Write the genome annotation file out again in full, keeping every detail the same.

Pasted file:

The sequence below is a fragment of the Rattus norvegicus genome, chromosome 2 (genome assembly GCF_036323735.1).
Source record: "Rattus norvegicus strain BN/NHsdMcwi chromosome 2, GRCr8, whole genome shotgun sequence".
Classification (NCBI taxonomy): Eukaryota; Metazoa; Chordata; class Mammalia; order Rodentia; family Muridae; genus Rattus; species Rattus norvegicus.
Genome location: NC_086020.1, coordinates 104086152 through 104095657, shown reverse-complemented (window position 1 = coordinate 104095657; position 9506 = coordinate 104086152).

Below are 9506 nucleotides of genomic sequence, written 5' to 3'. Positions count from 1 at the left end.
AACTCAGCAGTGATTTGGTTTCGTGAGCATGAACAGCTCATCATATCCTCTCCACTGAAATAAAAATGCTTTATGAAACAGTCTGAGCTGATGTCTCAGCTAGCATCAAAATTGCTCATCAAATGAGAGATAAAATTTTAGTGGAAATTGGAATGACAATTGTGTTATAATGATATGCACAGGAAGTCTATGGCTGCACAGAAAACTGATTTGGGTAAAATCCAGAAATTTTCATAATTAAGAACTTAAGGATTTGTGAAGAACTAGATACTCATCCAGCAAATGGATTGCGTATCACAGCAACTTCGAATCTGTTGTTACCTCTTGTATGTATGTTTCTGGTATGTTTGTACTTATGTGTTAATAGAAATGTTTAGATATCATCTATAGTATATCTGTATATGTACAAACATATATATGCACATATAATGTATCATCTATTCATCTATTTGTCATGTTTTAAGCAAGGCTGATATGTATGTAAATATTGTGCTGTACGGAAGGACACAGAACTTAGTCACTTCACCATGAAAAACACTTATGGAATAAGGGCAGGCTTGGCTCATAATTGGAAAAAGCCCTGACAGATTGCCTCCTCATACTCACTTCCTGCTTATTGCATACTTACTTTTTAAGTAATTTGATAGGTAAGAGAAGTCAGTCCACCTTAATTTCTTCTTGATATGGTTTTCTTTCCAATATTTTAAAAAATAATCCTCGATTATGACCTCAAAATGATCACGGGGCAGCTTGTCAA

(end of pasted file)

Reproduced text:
The sequence below is a fragment of the Rattus norvegicus genome, chromosome 2 (genome assembly GCF_036323735.1).
Source record: "Rattus norvegicus strain BN/NHsdMcwi chromosome 2, GRCr8, whole genome shotgun sequence".
Classification (NCBI taxonomy): Eukaryota; Metazoa; Chordata; class Mammalia; order Rodentia; family Muridae; genus Rattus; species Rattus norvegicus.
Genome location: NC_086020.1, coordinates 104086152 through 104095657, shown reverse-complemented (window position 1 = coordinate 104095657; position 9506 = coordinate 104086152).

Below are 9506 nucleotides of genomic sequence, written 5' to 3'. Positions count from 1 at the left end.
AACTCAGCAGTGATTTGGTTTCGTGAGCATGAACAGCTCATCATATCCTCTCCACTGAAATAAAAATGCTTTATGAAACAGTCTGAGCTGATGTCTCAGCTAGCATCAAAATTGCTCATCAAATGAGAGATAAAATTTTAGTGGAAATTGGAATGACAATTGTGTTATAATGATATGCACAGGAAGTCTATGGCTGCACAGAAAACTGATTTGGGTAAAATCCAGAAATTTTCATAATTAAGAACTTAAGGATTTGTGAAGAACTAGATACTCATCCAGCAAATGGATTGCGTATCACAGCAACTTCGAATCTGTTGTTACCTCTTGTATGTATGTTTCTGGTATGTTTGTACTTATGTGTTAATAGAAATGTTTAGATATCATCTATAGTATATCTGTATATGTACAAACATATATATGCACATATAATGTATCATCTATTCATCTATTTGTCATGTTTTAAGCAAGGCTGATATGTATGTAAATATTGTGCTGTACGGAAGGACACAGAACTTAGTCACTTCACCATGAAAAACACTTATGGAATAAGGGCAGGCTTGGCTCATAATTGGAAAAAGCCCTGACAGATTGCCTCCTCATACTCACTTCCTGCTTATTGCATACTTACTTTTTAAGTAATTTGATAGGTAAGAGAAGTCAGTCCACCTTAATTTCTTCTTGATATGGTTTTCTTTCCAATATTTTAAAAAATAATCCTCGATTATGACCTCAAAATGATCACGGGGCAGCTTGTCAA